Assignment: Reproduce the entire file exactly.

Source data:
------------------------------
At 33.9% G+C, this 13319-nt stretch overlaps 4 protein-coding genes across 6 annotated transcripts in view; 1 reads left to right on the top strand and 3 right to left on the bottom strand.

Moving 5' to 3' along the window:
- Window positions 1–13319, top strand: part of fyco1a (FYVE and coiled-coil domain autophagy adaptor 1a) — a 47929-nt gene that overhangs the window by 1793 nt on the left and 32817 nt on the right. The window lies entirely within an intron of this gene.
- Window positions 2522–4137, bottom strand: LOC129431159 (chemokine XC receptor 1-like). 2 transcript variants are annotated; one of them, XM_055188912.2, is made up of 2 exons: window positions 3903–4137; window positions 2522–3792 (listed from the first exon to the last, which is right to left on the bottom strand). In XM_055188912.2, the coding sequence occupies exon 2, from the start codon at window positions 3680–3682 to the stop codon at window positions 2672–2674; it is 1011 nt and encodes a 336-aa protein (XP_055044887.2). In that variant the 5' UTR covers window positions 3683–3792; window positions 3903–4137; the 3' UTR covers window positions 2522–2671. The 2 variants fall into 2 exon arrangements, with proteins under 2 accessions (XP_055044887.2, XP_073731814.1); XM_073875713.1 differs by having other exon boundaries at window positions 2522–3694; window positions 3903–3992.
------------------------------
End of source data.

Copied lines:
At 33.9% G+C, this 13319-nt stretch overlaps 4 protein-coding genes across 6 annotated transcripts in view; 1 reads left to right on the top strand and 3 right to left on the bottom strand.

Moving 5' to 3' along the window:
- Window positions 1–13319, top strand: part of fyco1a (FYVE and coiled-coil domain autophagy adaptor 1a) — a 47929-nt gene that overhangs the window by 1793 nt on the left and 32817 nt on the right. The window lies entirely within an intron of this gene.
- Window positions 2522–4137, bottom strand: LOC129431159 (chemokine XC receptor 1-like). 2 transcript variants are annotated; one of them, XM_055188912.2, is made up of 2 exons: window positions 3903–4137; window positions 2522–3792 (listed from the first exon to the last, which is right to left on the bottom strand). In XM_055188912.2, the coding sequence occupies exon 2, from the start codon at window positions 3680–3682 to the stop codon at window positions 2672–2674; it is 1011 nt and encodes a 336-aa protein (XP_055044887.2). In that variant the 5' UTR covers window positions 3683–3792; window positions 3903–4137; the 3' UTR covers window positions 2522–2671. The 2 variants fall into 2 exon arrangements, with proteins under 2 accessions (XP_055044887.2, XP_073731814.1); XM_073875713.1 differs by having other exon boundaries at window positions 2522–3694; window positions 3903–3992.